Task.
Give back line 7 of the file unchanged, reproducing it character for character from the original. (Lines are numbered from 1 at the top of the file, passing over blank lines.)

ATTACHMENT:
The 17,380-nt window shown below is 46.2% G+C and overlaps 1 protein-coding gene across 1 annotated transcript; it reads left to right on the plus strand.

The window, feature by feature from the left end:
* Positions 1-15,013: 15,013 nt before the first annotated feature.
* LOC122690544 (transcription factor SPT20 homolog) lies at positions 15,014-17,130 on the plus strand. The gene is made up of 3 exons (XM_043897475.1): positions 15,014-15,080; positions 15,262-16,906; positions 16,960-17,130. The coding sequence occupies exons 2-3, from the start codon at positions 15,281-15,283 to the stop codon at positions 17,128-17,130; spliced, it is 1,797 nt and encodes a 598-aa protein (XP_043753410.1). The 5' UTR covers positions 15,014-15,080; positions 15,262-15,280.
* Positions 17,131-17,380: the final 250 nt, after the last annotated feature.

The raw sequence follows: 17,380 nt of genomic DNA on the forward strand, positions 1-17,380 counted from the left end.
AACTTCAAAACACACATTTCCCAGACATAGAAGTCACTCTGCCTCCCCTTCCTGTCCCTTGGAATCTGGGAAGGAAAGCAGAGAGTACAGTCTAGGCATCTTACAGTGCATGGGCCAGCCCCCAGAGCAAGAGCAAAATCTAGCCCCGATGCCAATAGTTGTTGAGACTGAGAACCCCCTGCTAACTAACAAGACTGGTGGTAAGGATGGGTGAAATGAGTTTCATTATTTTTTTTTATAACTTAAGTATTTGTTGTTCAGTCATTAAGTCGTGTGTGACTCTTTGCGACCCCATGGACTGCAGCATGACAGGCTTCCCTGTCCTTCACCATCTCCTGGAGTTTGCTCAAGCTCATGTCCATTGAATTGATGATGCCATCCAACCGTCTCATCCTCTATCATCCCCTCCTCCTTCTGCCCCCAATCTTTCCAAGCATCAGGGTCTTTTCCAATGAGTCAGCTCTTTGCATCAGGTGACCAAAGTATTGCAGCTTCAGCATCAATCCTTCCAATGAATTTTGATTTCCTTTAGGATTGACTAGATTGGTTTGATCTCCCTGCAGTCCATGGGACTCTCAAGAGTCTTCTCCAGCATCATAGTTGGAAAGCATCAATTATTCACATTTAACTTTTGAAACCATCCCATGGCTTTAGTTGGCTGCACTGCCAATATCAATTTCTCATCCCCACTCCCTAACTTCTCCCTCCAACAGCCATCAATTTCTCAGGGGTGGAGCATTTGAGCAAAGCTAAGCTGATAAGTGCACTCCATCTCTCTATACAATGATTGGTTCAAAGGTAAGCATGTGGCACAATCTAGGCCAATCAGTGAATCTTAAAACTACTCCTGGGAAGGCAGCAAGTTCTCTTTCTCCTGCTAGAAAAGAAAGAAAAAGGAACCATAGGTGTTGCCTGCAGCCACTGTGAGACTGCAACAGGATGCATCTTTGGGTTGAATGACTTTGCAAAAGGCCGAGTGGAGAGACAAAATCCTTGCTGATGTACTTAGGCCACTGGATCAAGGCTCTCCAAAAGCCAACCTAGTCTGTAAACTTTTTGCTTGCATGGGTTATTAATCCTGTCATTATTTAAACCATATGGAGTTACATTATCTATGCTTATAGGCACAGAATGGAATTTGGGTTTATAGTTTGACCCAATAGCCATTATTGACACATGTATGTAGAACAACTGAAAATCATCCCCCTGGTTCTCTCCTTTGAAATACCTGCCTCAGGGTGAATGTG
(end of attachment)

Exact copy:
AACTTCAAAACACACATTTCCCAGACATAGAAGTCACTCTGCCTCCCCTTCCTGTCCCTTGGAATCTGGGAAGGAAAGCAGAGAGTACAGTCTAGGCATCTTACAGTGCATGGGCCAGCCCCCAGAGCAAGAGCAAAATCTAGCCCCGATGCCAATAGTTGTTGAGACTGAGAACCCCCTGCTAACTAACAAGACTGGTGGTAAGGATGGGTGAAATGAGTTTCATTATTTTTTTTTATAACTTAAGTATTTGTTGTTCAGTCATTAAGTCGTGTGTGACTCTTTGCGACCCCATGGACTGCAGCATGACAGGCTTCCCTGTCCTTCACCATCTCCTGGAGTTTGCTCAAGCTCATGTCCATTGAATTGATGATGCCATCCAACCGTCTCATCCTCTATCATCCCCTCCTCCTTCTGCCCCCAATCTTTCCAAGCATCAGGGTCTTTTCCAATGAGTCAGCTCTTTGCATCAGGTGACCAAAGTATTGCAGCTTCAGCATCAATCCTTCCAATGAATTTTGATTTCCTTTAGGATTGACTAGATTGGTTTGATCTCCCTGCAGTCCATGGGACTCTCAAGAGTCTTCTCCAGCATCATAGTTGGAAAGCATCAATTATTCACATTTAACTTTTGAAACCATCCCATGGCTTTAGTTGGCTGCACTGCCAATATCAATTTCTCATCCCCACTCCCTAACTTCTCCCTCCAACAGCCATCAATTTCTCAGGGGTGGAGCATTTGAGCAAAGCTAAGCTGATAAGTGCACTCCATCTCTCTATACAATGATTGGTTCAAAGGTAAGCATGTGGCACAATCTAGGCCAATCAGTGAATCTTAAAACTACTCCTGGGAAGGCAGCAAGTTCTCTTTCTCCTGCTAGAAAAGAAAGAAAAAGGAACCATAGGTGTTGCCTGCAGCCACTGTGAGACTGCAACAGGATGCATCTTTGGGTTGAATGACTTTGCAAAAGGCCGAGTGGAGAGACAAAATCCTTGCTGATGTACTTAGGCCACTGGATCAAGGCTCTCCAAAAGCCAACCTAGTCTGTAAACTTTTTGCTTGCATGGGTTATTAATCCTGTCATTATTTAAACCATATGGAGTTACATTATCTATGCTTATAGGCACAGAATGGAATTTGGGTTTATAGTTTGACCCAATAGCCATTATTGACACATGTATGTAGAACAACTGAAAATCATCCCCCTGGTTCTCTCCTTTGAAATACCTGCCTCAGGGTGAATGTG